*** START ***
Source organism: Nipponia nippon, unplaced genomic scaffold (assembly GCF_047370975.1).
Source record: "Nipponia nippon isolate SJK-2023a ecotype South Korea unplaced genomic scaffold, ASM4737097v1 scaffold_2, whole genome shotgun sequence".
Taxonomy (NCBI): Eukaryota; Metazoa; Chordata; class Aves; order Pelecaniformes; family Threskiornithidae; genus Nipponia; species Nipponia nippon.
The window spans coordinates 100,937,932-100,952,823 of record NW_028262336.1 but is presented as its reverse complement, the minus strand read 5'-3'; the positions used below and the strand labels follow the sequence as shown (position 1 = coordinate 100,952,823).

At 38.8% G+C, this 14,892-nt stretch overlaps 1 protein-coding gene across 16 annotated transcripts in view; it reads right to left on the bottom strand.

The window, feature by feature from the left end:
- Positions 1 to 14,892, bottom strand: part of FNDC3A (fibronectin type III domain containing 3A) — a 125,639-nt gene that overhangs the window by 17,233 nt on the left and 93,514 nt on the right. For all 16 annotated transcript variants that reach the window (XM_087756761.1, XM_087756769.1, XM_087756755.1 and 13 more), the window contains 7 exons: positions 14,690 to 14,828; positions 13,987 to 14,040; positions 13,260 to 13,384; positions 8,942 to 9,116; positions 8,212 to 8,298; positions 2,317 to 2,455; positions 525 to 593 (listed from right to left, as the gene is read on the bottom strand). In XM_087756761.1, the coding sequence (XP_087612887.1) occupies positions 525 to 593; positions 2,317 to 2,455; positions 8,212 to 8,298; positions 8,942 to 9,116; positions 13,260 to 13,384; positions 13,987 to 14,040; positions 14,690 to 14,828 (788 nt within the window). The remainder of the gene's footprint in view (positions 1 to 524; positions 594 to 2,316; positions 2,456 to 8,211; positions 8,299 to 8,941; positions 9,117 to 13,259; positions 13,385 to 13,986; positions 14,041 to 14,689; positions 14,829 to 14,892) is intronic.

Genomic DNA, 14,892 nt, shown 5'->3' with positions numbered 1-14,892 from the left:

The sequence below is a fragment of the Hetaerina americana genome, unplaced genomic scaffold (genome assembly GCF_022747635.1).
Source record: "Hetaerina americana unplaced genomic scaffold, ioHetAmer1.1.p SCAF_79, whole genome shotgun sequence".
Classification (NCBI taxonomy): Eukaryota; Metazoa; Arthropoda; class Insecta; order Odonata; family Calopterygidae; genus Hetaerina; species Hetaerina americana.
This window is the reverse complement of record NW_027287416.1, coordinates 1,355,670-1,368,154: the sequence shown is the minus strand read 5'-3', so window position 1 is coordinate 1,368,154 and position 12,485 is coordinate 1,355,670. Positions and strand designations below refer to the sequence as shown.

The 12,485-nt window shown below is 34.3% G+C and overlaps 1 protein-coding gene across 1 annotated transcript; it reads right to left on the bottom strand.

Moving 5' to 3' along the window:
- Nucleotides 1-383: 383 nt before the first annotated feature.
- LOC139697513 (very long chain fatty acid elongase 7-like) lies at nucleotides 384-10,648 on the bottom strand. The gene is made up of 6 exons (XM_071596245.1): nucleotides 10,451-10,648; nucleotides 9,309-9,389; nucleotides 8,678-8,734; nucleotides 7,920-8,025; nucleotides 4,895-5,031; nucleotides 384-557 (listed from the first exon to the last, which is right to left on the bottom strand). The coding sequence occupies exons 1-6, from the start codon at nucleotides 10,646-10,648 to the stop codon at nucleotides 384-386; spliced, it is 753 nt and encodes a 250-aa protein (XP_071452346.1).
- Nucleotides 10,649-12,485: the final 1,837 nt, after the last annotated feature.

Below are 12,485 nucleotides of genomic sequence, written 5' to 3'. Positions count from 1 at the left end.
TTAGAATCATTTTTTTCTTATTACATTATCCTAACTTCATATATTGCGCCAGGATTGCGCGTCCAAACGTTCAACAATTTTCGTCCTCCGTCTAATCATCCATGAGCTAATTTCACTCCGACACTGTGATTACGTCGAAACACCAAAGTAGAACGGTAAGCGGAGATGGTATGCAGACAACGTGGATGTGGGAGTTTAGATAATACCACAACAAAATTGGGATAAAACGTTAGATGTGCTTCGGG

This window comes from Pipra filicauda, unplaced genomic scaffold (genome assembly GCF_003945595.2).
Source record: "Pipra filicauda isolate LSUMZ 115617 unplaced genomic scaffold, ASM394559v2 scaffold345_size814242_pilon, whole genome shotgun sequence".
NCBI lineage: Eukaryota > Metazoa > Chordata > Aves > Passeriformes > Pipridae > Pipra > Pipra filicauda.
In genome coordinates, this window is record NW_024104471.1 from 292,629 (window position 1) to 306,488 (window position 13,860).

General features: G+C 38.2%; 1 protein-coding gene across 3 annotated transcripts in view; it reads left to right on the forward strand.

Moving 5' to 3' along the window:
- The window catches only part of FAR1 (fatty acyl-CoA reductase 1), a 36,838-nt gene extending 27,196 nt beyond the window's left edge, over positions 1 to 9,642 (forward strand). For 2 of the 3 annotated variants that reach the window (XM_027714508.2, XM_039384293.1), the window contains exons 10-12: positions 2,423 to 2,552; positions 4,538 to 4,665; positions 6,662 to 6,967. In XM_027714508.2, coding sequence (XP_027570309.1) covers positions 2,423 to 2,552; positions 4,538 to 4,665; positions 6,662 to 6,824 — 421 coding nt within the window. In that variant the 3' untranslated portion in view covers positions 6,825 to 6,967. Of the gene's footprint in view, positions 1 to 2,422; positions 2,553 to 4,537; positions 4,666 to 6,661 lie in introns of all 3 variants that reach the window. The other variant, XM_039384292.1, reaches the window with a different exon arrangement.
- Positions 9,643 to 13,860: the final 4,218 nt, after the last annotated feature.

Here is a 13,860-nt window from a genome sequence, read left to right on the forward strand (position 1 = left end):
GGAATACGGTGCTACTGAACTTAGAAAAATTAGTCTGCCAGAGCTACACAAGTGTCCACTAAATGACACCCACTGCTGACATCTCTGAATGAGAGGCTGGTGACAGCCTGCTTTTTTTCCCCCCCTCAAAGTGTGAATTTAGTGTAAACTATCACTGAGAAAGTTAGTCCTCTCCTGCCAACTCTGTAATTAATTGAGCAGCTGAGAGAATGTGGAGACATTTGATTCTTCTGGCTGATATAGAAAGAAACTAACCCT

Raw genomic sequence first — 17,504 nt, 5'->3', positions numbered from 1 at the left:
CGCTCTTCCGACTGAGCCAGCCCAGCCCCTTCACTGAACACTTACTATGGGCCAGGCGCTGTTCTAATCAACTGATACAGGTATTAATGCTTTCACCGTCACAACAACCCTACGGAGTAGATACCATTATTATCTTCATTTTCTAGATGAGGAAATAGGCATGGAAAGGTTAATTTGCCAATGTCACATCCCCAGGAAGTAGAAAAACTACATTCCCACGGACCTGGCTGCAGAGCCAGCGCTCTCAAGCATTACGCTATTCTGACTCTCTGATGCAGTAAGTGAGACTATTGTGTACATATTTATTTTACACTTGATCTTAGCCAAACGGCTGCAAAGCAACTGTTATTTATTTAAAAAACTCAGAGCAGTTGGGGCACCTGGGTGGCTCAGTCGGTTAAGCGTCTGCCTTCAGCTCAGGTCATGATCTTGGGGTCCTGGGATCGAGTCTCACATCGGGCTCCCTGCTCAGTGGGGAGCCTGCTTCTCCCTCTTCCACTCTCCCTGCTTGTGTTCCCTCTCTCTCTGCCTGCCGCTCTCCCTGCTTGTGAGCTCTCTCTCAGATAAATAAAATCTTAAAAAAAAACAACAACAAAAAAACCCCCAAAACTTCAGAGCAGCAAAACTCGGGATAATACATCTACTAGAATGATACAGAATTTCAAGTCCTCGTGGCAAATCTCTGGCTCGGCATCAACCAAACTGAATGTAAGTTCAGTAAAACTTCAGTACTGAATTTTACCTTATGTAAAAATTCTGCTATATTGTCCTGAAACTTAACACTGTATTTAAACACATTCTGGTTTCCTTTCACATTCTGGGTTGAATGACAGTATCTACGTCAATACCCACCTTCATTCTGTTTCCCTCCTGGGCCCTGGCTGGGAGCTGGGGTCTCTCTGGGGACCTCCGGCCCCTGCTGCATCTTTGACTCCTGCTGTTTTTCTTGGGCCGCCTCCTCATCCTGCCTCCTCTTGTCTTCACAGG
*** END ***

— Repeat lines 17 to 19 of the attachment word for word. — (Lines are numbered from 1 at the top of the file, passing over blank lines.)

- Nucleotides 10,649-12,485: the final 1,837 nt, after the last annotated feature.

Below are 12,485 nucleotides of genomic sequence, written 5' to 3'. Positions count from 1 at the left end.
TTAGAATCATTTTTTTCTTATTACATTATCCTAACTTCATATATTGCGCCAGGATTGCGCGTCCAAACGTTCAACAATTTTCGTCCTCCGTCTAATCATCCATGAGCTAATTTCACTCCGACACTGTGATTACGTCGAAACACCAAAGTAGAACGGTAAGCGGAGATGGTATGCAGACAACGTGGATGTGGGAGTTTAGATAATACCACAACAAAATTGGGATAAAACGTTAGATGTGCTTCGGG